Should Alex Oxlade-Chamberlain step out in two years' time at the 2014 World Cup finals in Brazil as an England international – and yes, there is a long road ahead and many potential pitfalls on the way – then it will complete a nice family story that began 30 years earlier.
That was when his father Mark Chamberlain won the fifth of his eight England caps at the Maracana Stadium in a friendly won, improbably, 2-0 against the most successful football nation on earth and in their own backyard. It is justifiably remembered for John Barnes' brilliant goal, starting on the left wing with him chesting the ball down and beating or evading five Brazilians before going past the goalkeeper Roberto Costa and scoring.
As Barnes turns away from goal having scored, Mark Hateley is the first to congratulate him and then comes Chamberlain wearing the No 8 shirt. Part of the England squad that flies to Moldova tomorrow for the first of the team's 2014 World Cup finals qualifying double-header on Friday, Oxlade-Chamberlain said yesterday that, having watched the footage, all he could remember of his father's performance in the game was the celebration with Barnes.
He was joking, of course, but then for a 19-year-old that match must feel like it belongs to a different age. England's famous win over Brazil was nine years before Oxlade-Chamberlain was born and, should he set foot in the Maracana either next summer, when England are due to play two friendlies in Brazil (although not necessarily at the stadium), or the 2014 World Cup, it will be a different place altogether.
The Maracana that Chamberlain senior played in 28 years ago has been rebuilt and is due to re-open in February. As for his son, he is a new generation of footballer: bright, confident and well aware of the expectations to perform on the pitch and to conduct himself well off it.
The baby of the England squad has only just turned 19 and has a wicked sense of humour, most of it at the expense of his father Mark and his playing career. The Arsenal midfielder was, however, struck by the suggestion that he could continue a family tradition by playing at the Maracana.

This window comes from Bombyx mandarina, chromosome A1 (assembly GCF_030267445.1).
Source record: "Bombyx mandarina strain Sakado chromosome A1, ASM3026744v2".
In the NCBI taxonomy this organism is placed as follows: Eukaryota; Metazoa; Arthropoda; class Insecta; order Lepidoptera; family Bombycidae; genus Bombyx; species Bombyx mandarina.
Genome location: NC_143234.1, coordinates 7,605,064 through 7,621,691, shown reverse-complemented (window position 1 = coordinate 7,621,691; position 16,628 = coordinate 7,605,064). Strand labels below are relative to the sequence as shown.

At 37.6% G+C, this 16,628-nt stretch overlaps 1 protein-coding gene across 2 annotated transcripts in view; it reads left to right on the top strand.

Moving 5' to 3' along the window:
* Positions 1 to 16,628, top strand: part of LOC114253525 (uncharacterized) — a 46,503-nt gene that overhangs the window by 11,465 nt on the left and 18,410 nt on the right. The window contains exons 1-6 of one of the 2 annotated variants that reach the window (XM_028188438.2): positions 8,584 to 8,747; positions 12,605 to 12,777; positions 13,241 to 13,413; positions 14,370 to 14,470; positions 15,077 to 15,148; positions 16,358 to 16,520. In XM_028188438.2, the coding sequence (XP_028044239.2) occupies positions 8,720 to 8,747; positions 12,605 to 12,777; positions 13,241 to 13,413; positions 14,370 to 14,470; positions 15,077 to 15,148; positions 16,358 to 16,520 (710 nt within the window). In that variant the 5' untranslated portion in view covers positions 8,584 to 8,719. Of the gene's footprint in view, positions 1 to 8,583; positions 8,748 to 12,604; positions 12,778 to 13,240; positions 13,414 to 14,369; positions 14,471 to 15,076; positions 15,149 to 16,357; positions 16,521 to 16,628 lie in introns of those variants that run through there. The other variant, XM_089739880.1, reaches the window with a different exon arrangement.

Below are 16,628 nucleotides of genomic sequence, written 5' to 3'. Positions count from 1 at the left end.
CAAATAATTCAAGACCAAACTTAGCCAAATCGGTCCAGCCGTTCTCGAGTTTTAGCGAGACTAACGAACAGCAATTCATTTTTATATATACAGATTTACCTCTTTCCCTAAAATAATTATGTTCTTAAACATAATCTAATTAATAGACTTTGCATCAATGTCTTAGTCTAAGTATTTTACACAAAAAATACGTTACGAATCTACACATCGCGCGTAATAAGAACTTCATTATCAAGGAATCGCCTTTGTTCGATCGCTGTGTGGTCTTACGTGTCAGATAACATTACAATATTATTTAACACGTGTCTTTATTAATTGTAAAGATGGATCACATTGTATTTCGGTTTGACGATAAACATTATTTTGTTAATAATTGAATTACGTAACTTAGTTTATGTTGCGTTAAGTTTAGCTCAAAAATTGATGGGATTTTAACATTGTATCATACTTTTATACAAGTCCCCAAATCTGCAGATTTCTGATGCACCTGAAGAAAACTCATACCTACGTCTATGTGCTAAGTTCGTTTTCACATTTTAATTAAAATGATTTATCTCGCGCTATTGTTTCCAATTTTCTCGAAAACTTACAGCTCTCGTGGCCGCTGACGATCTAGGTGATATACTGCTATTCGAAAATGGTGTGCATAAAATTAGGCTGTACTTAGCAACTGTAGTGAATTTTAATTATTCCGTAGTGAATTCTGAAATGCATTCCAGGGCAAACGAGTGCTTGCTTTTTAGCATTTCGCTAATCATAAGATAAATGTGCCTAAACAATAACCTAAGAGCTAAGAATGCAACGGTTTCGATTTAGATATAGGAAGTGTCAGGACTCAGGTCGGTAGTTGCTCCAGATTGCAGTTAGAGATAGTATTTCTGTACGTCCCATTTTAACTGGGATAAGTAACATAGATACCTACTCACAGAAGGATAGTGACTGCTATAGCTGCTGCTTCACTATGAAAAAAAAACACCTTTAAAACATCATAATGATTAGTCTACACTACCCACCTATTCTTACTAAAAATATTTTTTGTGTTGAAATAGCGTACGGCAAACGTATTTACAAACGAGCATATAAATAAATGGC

"I hadn't thought of it like that. I've got to make sure I do well then. It would be really good to do that. The only thing I have ever seen from that game was the John Barnes goal and my dad celebrating. I never actually saw him touch the ball in that game! Obviously if I can make it that far, keep getting back into the squads and make it to the World Cup that would be another massive step in my career. As my dad played in Brazil like that, it would be a good one for the memory book.
"Most of my mates didn't know who my dad was until their dads told them. To be fair, I don't think that many could remember him! When I said I wanted to be a footballer, teachers would tell me you've got no chance, make sure you do your homework. But at the same time I always knew. I put pressure on myself. Even as a 13- or 14-year-old at Southampton trying to get a new contract.
"I always tried to make sure I did my schoolwork so it wasn't the be-all and end-all, so that if I didn't make it, my life wouldn't be over, you know?"
Having been selected for the Euro 2012 squad by Roy Hodgson despite not having played previously for his country, the upward trajectory has been steep. It was only 16 months ago that he was still playing League One football. This summer, an injury in pre-season has slowed his progress somewhat and he made his first start in the league this season against Liverpool on Sunday.
It reminded you just how young Oxlade-Chamberlain is when he was asked which Brazilian footballers he admired the most and his recall went back no further than Rivaldo and Ronaldinho. As his introduction to the rest of the Arsenal squad, where every new boy is obliged, by tradition, to sing for their team-mates, he chose the theme tune to The Fresh Prince of Bel-Air which, first broadcast in 1990, also pre-dates Oxlade-Chamberlain.
He was famously admonished by Hodgson on one occasion for showboating during a training session, something that Oxlade-Chamberlain admitted yesterday with a guilty smile. "I get that from most managers, to be honest. Sometimes I do a bit too much. It's fair enough. I probably took one player too many on and he quite rightly told me not to do that."
Where now for the wonder-boy from the south coast? Asked what he considered his favourite position yesterday he said that he preferred to describe himself as an "attacking midfielder" which covers all eventualities given that he has performed in a more central position as well as out on the right wing.
As befitting one so young, he said that the step up to the England squad was a humbling experience and that the players "were all superstars to me". But who is he kidding? He has a good chance of starting against Moldova on Friday and providing England get their act together over the next two years he should be following in his father's footsteps.